Friendship Baptist Church says it may have deal to sell to Falcons by Aug. 1

By Maria Saporta

Friendship Baptist Church is moving forward with talks to sell its property to make way for a new Atlanta Falcons football stadium on the site south of the Georgia Dome.

Those talks are proceeding despite the current shift by the Georgia World Congress Center Authority and the Atlanta Falcons to seriously reconsider the north site about a half mile away.

“We are still in talks,” said Lloyd Hawk, chairman of Friendship’s board of trustees.. “We are not doing anything to hinder the process, and we are working towards a solution with the Falcons and the city.”

The Atlanta Falcons had set an Aug. 1 deadline to determine the feasibility of building on the south site. That included the need to acquire two historically-black churches — Friendship and Mount Vernon Baptist Church.

But negotiations with both churches have either dragged on or stalled.

So the GWCCA and the Falcons have begun focusing their efforts on the north site and are beginning to do “due diligence” on the physical and environmental conditions of the property at the corner of Northside Drive and Ivan Allen Jr. Boulevard.

Leaders of Friendship Baptist Church, however, believe they could reach a tentative deal with the Atlanta Falcons and the City of Atlanta by the Aug. 1 deadline.

“We have allowed the Falcons’ stadium development engineers to come on site to do their soil tests and geotechnical work,” Hawk said. “They are out there right now.”

Hawk said that church leaders understand the community benefits of building the new $1 billion retractable roof stadium south of the Georgia Dome. That site is sandwiched between two MARTA stations while the north site is about a half-mile away from a MARTA station.

Whether a deal could be reached in a week, Hawk said that would depend on “how quickly the Falcons will have an acceptable proposal in our hands.”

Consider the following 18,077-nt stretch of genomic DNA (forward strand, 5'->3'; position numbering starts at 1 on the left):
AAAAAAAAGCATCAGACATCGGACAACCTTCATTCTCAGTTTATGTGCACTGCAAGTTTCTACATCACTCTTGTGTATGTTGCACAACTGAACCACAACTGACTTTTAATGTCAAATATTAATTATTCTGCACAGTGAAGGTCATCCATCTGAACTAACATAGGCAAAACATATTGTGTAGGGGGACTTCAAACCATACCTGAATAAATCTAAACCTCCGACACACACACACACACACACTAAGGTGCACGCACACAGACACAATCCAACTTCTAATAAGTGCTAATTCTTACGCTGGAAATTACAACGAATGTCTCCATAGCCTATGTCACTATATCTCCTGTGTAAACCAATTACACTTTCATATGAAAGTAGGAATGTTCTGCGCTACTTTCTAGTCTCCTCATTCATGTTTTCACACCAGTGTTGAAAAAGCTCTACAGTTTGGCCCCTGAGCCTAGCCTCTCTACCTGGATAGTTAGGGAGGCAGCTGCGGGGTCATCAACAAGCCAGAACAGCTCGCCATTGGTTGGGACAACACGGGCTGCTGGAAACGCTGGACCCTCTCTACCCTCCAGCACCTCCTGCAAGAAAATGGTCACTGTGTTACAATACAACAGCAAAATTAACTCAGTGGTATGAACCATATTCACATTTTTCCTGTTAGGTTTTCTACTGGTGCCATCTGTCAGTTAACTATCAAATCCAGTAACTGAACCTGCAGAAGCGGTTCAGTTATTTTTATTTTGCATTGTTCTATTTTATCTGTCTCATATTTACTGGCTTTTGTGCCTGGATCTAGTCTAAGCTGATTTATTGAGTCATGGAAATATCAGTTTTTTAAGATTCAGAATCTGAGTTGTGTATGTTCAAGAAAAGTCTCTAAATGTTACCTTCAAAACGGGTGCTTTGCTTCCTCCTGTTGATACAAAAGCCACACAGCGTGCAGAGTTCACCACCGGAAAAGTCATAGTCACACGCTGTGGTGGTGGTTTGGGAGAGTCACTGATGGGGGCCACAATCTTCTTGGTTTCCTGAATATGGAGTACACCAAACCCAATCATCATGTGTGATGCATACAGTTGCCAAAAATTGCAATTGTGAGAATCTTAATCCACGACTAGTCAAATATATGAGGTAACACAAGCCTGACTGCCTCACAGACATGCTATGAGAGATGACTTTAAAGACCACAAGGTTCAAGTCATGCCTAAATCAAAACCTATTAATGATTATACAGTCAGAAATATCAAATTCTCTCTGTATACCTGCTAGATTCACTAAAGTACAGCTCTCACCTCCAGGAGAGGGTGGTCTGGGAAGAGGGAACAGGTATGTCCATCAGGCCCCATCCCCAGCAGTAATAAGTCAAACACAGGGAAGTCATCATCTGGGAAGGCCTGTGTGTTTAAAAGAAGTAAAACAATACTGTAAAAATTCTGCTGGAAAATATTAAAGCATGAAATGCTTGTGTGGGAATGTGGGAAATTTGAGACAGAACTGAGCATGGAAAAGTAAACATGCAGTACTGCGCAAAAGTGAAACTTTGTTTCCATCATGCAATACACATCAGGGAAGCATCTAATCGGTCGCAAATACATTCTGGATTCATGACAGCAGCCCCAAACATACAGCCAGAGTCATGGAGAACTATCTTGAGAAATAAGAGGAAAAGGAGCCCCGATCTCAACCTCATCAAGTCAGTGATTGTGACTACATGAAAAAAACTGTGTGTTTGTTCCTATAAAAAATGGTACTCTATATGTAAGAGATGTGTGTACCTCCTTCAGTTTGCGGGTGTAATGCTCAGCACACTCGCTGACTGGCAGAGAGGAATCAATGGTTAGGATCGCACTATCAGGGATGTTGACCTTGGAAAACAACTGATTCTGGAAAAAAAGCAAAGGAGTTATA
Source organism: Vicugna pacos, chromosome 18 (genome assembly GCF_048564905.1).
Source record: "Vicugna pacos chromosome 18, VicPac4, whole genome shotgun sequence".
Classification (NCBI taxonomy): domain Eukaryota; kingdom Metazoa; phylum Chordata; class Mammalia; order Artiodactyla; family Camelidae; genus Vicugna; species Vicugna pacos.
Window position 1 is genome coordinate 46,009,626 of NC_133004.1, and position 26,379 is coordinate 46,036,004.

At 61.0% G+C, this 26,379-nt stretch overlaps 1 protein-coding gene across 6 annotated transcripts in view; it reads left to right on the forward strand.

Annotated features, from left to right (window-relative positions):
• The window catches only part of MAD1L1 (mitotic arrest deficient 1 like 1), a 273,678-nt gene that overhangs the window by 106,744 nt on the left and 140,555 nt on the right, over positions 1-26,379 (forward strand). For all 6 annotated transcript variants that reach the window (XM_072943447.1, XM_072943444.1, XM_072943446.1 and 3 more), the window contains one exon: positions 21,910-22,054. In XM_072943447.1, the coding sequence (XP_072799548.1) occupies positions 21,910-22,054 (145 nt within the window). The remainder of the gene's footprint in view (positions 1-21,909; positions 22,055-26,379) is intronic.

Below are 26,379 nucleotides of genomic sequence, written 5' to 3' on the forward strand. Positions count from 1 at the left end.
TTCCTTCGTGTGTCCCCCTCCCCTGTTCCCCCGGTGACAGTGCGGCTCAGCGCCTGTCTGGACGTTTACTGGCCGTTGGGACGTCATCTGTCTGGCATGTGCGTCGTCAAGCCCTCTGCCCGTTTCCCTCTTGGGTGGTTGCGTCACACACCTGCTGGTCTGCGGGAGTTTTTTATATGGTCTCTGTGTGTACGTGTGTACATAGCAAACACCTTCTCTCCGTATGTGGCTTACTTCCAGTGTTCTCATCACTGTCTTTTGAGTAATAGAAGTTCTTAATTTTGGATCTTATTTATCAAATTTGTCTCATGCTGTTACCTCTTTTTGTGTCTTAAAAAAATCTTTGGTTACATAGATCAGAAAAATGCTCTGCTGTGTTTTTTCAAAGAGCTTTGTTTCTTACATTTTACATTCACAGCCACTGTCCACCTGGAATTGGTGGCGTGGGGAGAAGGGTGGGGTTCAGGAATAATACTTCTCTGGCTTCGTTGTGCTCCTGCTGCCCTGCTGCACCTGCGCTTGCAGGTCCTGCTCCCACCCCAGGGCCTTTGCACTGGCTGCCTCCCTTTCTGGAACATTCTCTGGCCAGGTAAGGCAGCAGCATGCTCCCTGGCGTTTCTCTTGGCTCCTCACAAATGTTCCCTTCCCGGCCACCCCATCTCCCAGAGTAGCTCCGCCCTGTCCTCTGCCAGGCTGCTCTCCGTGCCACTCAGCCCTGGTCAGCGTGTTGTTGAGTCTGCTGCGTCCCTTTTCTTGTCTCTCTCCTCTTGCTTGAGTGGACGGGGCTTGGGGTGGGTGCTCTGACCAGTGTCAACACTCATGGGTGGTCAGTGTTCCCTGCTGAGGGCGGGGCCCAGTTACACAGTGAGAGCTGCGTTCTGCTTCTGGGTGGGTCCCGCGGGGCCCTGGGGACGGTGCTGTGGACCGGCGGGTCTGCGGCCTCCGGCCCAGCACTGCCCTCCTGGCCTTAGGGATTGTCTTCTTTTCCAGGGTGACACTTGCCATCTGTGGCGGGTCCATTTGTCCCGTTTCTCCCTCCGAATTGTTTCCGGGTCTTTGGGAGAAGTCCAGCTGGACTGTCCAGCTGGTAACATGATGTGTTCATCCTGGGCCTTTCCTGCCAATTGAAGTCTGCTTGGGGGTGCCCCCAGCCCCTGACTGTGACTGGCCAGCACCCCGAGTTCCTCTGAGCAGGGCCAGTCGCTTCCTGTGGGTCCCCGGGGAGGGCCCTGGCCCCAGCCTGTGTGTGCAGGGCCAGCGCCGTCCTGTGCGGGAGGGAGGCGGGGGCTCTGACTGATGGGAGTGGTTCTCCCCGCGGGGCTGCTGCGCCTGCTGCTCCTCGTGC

The two governing boards of Friendship Baptist Church — the board of trustees and the board of deacons — conceivably could review and vote on an offer to sell the church within the next seven days.

But Hawk added that the earliest that the entire congregation likely would be able to vote would be on Sunday, Aug. 4.

The Atlanta City Council approved the financial plan for the new Falcons stadium in March. At the time, it seemed as though Aug 1 would provide ample time for agreements to be reached with both churches.

Rich McKay, president of the Atlanta Falcons, said Wednesday afternoon that the Aug. 1 deadline had been set to get the development team the flexibility to build the stadium by March 2017. Have the north site as an option provides that flexibility.

“We have always thought that the north site was a good site,” McKay said, adding that the due diligence review of the north site is “just to keep the timeline going.”

McKay did acknowledge that the north site has its own set of challenges.

“A lot has been done already,” McKay said. “We have taken a pretty deep look on the north with the power line issue and the marshalling yard issue. There are transmission lines that would have to be moved.”

McKay also said that the north site also has some contaminated soil, so there would have to be some soil remediation on the property.

If the Falcons are able to strike a deal with Friendship, there’s one train of thought that it would help bring Mount Vernon and GWCCA back to the negotiating table. According to people close to Mount Vernon, the church wants to be sure it is treated fairly. So it is closely watching what kind of deal Friendship might strike with the Falcons to see what it should ask for.

The GWCCA, according to insiders, is under more restrictive state guidelines in what it can offer when it seeks to buy real estate.

Maria Saporta, Editor, is a longtime Atlanta business, civic and urban affairs journalist with a deep knowledge of our city, our region and state.  Since 2008, she has written a weekly column and news stories for the Atlanta Business Chronicle. Prior to that, she spent 27 years with The Atlanta Journal-Constitution, becoming its business columnist in 1991. Maria received her Master’s degree in urban studies from Georgia State and her Bachelor’s degree in journalism from Boston University. Maria was born in Atlanta to European parents and has two young adult children.

There are 6 comments What are your thoughts?

What are your thoughts?